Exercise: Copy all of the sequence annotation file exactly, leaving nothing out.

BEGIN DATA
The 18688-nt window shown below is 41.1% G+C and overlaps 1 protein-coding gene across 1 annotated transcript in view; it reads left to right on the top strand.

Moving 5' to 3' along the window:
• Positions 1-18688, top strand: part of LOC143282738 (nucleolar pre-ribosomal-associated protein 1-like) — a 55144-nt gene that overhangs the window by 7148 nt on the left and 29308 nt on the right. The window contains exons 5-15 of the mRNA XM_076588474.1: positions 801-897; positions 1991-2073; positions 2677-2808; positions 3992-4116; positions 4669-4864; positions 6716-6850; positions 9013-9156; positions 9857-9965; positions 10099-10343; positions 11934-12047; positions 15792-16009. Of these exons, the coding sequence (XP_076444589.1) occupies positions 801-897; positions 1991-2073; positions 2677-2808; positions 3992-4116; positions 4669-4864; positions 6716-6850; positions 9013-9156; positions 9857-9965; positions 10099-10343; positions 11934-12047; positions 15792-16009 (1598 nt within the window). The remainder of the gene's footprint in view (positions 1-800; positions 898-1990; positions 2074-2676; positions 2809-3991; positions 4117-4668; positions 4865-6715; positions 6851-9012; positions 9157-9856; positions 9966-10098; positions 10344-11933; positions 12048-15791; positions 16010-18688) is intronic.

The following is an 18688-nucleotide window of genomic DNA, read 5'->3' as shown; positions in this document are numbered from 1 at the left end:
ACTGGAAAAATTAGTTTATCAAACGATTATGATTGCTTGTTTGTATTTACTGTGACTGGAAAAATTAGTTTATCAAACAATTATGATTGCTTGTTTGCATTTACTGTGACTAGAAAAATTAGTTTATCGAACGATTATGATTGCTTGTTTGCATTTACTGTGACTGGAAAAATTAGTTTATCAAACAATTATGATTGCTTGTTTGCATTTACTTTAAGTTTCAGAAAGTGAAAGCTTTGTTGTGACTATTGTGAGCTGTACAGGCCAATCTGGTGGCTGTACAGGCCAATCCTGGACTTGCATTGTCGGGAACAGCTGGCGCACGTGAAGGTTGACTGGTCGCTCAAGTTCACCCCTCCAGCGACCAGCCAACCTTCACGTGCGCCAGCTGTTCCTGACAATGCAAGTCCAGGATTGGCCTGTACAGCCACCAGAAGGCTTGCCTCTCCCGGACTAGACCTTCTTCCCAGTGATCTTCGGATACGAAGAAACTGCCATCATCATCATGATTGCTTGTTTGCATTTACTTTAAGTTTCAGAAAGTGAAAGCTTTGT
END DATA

The 18688-nt window shown below is 41.1% G+C and overlaps 1 protein-coding gene across 1 annotated transcript in view; it reads left to right on the top strand.

Moving 5' to 3' along the window:
• Positions 1-18688, top strand: part of LOC143282738 (nucleolar pre-ribosomal-associated protein 1-like) — a 55144-nt gene that overhangs the window by 7148 nt on the left and 29308 nt on the right. The window contains exons 5-15 of the mRNA XM_076588474.1: positions 801-897; positions 1991-2073; positions 2677-2808; positions 3992-4116; positions 4669-4864; positions 6716-6850; positions 9013-9156; positions 9857-9965; positions 10099-10343; positions 11934-12047; positions 15792-16009. Of these exons, the coding sequence (XP_076444589.1) occupies positions 801-897; positions 1991-2073; positions 2677-2808; positions 3992-4116; positions 4669-4864; positions 6716-6850; positions 9013-9156; positions 9857-9965; positions 10099-10343; positions 11934-12047; positions 15792-16009 (1598 nt within the window). The remainder of the gene's footprint in view (positions 1-800; positions 898-1990; positions 2074-2676; positions 2809-3991; positions 4117-4668; positions 4865-6715; positions 6851-9012; positions 9157-9856; positions 9966-10098; positions 10344-11933; positions 12048-15791; positions 16010-18688) is intronic.

The following is an 18688-nucleotide window of genomic DNA, read 5'->3' as shown; positions in this document are numbered from 1 at the left end:
ACTGGAAAAATTAGTTTATCAAACGATTATGATTGCTTGTTTGTATTTACTGTGACTGGAAAAATTAGTTTATCAAACAATTATGATTGCTTGTTTGCATTTACTGTGACTAGAAAAATTAGTTTATCGAACGATTATGATTGCTTGTTTGCATTTACTGTGACTGGAAAAATTAGTTTATCAAACAATTATGATTGCTTGTTTGCATTTACTTTAAGTTTCAGAAAGTGAAAGCTTTGTTGTGACTATTGTGAGCTGTACAGGCCAATCTGGTGGCTGTACAGGCCAATCCTGGACTTGCATTGTCGGGAACAGCTGGCGCACGTGAAGGTTGACTGGTCGCTCAAGTTCACCCCTCCAGCGACCAGCCAACCTTCACGTGCGCCAGCTGTTCCTGACAATGCAAGTCCAGGATTGGCCTGTACAGCCACCAGAAGGCTTGCCTCTCCCGGACTAGACCTTCTTCCCAGTGATCTTCGGATACGAAGAAACTGCCATCATCATCATGATTGCTTGTTTGCATTTACTTTAAGTTTCAGAAAGTGAAAGCTTTGT